Dogs and Cats Living Together
Many people have harmonious households that include both dogs and cats. They get along, play well together and even nap together. But living with both cats and dogs does have a few considerations.
A typically well-mannered dog can lapse into what is called “predatory drift” during normal play. Predatory drift is when a normal game of play, such as a chasing game, shifts over to a dog’s predatory instinct. This “drift” can cause a dog to go into a predatory mode and attack the cat. It can happen suddenly, without warning, when you least expect it. Even highly socialized dogs can drift into a predatory attack mode, particularly when a dog is over-aroused or chasing.
Here are 5 things you can do to ensure a good relationship between your dog and cat:
- Closely monitor interactions between your dog and cat. A cat can easily be injured in a moment’s time. Cats can become very stressed and may start to show signs they are unhappy by displaying aggression, hiding, or not using the litter box.
- Make sure your cat has a dog-free area to sleep, eat, drink, and use the litter box. This should be accessible to your cat at all times. Make sure the cat’s litter box is not near the sleeping and eating area.
- Your cat must have plenty of high places that he can retreat to. Extra-tall dresser bureaus, floor to ceiling cat trees, and tall bookshelves are excellent choices. But make sure they are sturdy, especially if your dog may jump at the bottom when your cat climbs up!
- Baby gates are almost always necessary if your dog is highly focused on the cat. Place all baby gates about 6 inches off the ground so your cat can slip under the gate instead of having to jump over it. Running under is always easier for a cat.
- Teaching your dog a solid recall is the best training tool in this situation. This with allow you to call your dog to you before he becomes over-aroused. In the beginning stages of teaching him to come when called, start in a non-distracting (no cat in the room) environment. In a happy, upbeat tone, say your dog’s name one time and as soon as he looks at you, make silly sounds and smooches and run away. Allow him to catch up and jackpot him with his favorite treats and toy. Wow! Wasn’t that fun?! Repeat this process in different locations in the house throughout the day. Eventually, add distractions, the cat being one of them. When your dog is interacting calmly with your cat, call him away from the cat and reward him with his party. Then allow him to go back to playing with the cat. If you practice this often, you will have taught him how to come off of the cat when needed, a very important behavior for your dog to know.
But what if your dog and cat are, well, fighting like cats and dogs? Here are 5 things you can do to help improve their relationship:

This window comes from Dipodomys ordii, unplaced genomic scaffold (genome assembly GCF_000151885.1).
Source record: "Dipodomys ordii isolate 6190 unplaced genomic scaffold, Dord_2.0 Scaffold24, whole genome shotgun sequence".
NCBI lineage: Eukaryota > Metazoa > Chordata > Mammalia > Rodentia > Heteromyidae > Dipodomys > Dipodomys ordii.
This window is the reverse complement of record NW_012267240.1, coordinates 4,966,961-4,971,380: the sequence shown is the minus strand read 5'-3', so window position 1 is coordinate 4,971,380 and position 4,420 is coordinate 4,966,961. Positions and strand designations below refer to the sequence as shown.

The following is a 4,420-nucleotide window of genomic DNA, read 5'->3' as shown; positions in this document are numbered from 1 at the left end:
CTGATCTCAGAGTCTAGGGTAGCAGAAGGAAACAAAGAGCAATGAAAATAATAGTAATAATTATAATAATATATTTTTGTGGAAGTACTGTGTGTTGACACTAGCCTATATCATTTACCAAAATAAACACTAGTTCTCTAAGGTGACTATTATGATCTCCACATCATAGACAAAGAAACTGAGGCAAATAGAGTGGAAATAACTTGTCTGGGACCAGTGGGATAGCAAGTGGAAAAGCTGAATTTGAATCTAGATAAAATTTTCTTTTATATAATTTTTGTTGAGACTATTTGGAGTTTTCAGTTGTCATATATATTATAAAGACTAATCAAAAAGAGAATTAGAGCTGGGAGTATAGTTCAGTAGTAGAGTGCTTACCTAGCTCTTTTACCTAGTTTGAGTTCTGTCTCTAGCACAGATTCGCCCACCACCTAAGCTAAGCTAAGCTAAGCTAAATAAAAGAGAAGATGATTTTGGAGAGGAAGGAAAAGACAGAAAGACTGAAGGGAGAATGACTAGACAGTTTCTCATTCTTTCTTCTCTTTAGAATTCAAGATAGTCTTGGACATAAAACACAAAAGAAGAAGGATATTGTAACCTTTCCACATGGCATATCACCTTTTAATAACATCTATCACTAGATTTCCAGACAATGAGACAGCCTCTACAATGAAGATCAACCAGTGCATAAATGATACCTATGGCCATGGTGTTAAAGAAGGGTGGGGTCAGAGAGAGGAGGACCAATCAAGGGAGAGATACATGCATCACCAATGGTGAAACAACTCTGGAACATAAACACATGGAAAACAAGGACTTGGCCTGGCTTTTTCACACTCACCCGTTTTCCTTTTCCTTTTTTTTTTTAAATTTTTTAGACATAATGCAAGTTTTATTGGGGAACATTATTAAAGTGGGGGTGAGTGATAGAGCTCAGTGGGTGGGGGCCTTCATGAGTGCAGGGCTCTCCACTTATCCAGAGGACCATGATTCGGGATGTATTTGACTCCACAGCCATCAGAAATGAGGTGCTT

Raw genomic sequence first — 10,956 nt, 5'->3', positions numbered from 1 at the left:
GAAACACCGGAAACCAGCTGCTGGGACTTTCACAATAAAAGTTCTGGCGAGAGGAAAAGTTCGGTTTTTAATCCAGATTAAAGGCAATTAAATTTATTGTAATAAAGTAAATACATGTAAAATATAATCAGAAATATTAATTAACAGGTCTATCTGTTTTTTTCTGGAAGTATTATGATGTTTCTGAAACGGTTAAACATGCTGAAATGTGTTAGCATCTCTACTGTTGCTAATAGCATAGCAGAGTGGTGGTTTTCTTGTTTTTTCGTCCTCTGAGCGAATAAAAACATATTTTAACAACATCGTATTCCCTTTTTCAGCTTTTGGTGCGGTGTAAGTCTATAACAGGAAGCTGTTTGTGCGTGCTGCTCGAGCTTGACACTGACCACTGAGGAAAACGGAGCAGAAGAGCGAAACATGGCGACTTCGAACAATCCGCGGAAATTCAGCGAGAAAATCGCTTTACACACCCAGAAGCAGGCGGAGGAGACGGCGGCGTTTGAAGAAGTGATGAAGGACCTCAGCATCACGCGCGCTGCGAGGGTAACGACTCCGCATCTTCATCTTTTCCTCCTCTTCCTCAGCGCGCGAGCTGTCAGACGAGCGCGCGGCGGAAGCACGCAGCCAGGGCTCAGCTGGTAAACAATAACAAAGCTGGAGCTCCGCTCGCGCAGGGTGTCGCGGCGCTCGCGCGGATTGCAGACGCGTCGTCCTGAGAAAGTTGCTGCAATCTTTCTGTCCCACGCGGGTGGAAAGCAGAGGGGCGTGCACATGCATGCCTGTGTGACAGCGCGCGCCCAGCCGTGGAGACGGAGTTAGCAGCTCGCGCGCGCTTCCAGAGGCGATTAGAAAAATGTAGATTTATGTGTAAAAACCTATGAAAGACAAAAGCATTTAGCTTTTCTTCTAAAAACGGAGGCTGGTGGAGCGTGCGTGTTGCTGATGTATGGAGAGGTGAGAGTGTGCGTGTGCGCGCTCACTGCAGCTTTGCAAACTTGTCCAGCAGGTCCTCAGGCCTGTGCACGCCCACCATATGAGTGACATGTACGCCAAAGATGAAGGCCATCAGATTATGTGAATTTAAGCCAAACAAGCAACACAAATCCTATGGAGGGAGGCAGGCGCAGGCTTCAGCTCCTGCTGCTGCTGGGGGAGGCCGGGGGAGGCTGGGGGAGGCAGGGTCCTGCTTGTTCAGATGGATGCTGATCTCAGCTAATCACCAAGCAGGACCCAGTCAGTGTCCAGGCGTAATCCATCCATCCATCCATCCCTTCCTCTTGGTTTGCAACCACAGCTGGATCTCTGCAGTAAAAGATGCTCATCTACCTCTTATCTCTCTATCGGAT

- Safety first. Depending on your situation, you may need to prevent your dog from having access to your cat during retraining. Baby gates or leashes can help, or each animal having a separate space in your home, with shut doors. A basket muzzle can provide extra security during introductions.
- Setting a baby gate between two separate areas of the home can help with introductions unless your dog busts through or your cat jumps over. Your dog stays on one side, the cat on the other. Swapping rooms can also be beneficial. One day, allow your dog in the room the cat occupies while the cat is investigating the room your dog typically resides in. If this is not possible, placing a blanket on the cat bed and another on the dog bed and swapping the blankets regularly can help the dog and the cat exchange scents.
- Allow your cat to make the first move. Do not pick up your cat and put him in your dog’s face. Instead, allow your cat the freedom to move at his own free will. If your dog is overly excited, leash your dog to you. Feed your dog tasty treats as your cat walks around. By doing this, you teach your dog that it is more interesting to focus on you, rather than the cat. You can also toss your cat a piece of chicken or turkey for his brave behavior. Cats can learn, too!
- Allow your pets to have frequent breaks away from each other. In the beginning, stages, don’t push either pet past his limits. Short training sessions are best. You want to stay within either pet’s comfort zone. This may be one minute to ten minutes, it depends, on how comfortable your pets are. If you see any stress signs or signs of avoidance, it may be time to stop.
- Lastly, teach and practice a great recall, described above. A reliable recall can get your dog out of many a sticky situation.
If you are the proud parent of both a dog and a cat, you already know how much affection and love they can bring to a home. The devotion of pets is well worth the time it may take to teach them to coexist happily and safely. If you feel overwhelmed, please seek the help of a pet professional, who will be able to help with the transition. Good luck, and happy living.
Some displacement or stress signals to look for include: turning away (head, body, or eyes), ignoring the other animal as if not seeing them, tongue flicking, panting, freezing or stillness, walking or moving slowly, moving away or avoidance, yawning, sniffing the ground, scratching, or shaking off.
If your pet displays one of the stress signals, don’t panic. But if you are seeing a cluster of signals, the situation is too stressful and it’s time to take a break.
Another stress to consider is longer-term, such as altered potty habits, vomiting, not eating, or change in behavior. If you are seeing any of these pop-up, please stop and consult a professional.
Your questions or comments are welcome below.
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